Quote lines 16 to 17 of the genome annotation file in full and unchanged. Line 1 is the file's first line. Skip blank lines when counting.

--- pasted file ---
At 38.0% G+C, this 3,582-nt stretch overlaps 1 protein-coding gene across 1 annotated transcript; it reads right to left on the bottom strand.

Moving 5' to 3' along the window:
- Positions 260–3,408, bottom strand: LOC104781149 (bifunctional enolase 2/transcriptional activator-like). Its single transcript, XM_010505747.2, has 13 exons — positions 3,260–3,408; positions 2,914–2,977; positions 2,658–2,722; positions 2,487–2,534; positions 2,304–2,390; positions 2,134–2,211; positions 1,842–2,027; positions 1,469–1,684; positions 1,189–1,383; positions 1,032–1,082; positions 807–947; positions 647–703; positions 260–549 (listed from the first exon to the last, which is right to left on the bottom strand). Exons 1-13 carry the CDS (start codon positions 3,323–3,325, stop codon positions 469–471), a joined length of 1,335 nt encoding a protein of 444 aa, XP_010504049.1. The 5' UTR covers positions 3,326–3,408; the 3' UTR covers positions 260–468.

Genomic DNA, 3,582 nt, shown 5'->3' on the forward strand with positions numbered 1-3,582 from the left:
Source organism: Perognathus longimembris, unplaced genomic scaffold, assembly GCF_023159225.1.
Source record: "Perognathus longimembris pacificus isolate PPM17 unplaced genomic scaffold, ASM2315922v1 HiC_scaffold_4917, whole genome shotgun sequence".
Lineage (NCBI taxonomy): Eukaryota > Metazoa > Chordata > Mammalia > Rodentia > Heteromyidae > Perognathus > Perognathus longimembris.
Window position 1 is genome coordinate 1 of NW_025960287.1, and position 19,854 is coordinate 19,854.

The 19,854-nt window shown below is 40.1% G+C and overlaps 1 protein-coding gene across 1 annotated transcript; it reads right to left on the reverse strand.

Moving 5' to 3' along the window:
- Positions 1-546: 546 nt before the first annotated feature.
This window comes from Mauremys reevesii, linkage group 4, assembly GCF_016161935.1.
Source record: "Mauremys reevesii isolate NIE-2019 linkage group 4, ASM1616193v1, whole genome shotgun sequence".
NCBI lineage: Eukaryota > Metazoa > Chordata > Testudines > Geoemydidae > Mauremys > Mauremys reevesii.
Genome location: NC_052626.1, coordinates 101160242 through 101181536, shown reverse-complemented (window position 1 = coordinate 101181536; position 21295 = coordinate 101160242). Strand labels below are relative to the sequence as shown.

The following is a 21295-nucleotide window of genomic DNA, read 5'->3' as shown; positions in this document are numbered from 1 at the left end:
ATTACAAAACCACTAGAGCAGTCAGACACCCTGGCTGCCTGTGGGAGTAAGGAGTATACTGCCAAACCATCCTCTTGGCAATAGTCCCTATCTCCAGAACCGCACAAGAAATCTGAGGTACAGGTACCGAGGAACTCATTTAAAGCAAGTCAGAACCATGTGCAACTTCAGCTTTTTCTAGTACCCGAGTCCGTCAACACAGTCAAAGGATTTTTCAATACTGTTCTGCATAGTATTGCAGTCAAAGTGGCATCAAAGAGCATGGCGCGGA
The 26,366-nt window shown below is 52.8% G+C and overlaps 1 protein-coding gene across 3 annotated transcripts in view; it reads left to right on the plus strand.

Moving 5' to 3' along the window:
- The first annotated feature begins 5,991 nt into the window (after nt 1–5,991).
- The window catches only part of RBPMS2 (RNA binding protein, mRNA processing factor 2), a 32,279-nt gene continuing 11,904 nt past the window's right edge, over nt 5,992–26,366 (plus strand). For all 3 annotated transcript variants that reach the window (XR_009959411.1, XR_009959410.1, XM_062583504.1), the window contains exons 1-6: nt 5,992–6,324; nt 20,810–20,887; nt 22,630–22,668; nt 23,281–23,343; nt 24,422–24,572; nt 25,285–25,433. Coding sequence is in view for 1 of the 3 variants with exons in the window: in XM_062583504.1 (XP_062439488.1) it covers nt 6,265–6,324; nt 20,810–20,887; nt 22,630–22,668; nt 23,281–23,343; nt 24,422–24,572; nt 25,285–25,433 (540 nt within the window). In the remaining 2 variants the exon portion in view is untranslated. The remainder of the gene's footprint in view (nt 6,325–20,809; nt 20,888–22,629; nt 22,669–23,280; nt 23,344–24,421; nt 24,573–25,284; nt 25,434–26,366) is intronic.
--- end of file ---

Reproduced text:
The following is a 21295-nucleotide window of genomic DNA, read 5'->3' as shown; positions in this document are numbered from 1 at the left end:
ATTACAAAACCACTAGAGCAGTCAGACACCCTGGCTGCCTGTGGGAGTAAGGAGTATACTGCCAAACCATCCTCTTGGCAATAGTCCCTATCTCCAGAACCGCACAAGAAATCTGAGGTACAGGTACCGAGGAACTCATTTAAAGCAAGTCAGAACCATGTGCAACTTCAGCTTTTTCTAGTACCCGAGTCCGTCAACACAGTCAAAGGATTTTTCAATACTGTTCTGCATAGTATTGCAGTCAAAGTGGCATCAAAGAGCATGGCGCGGA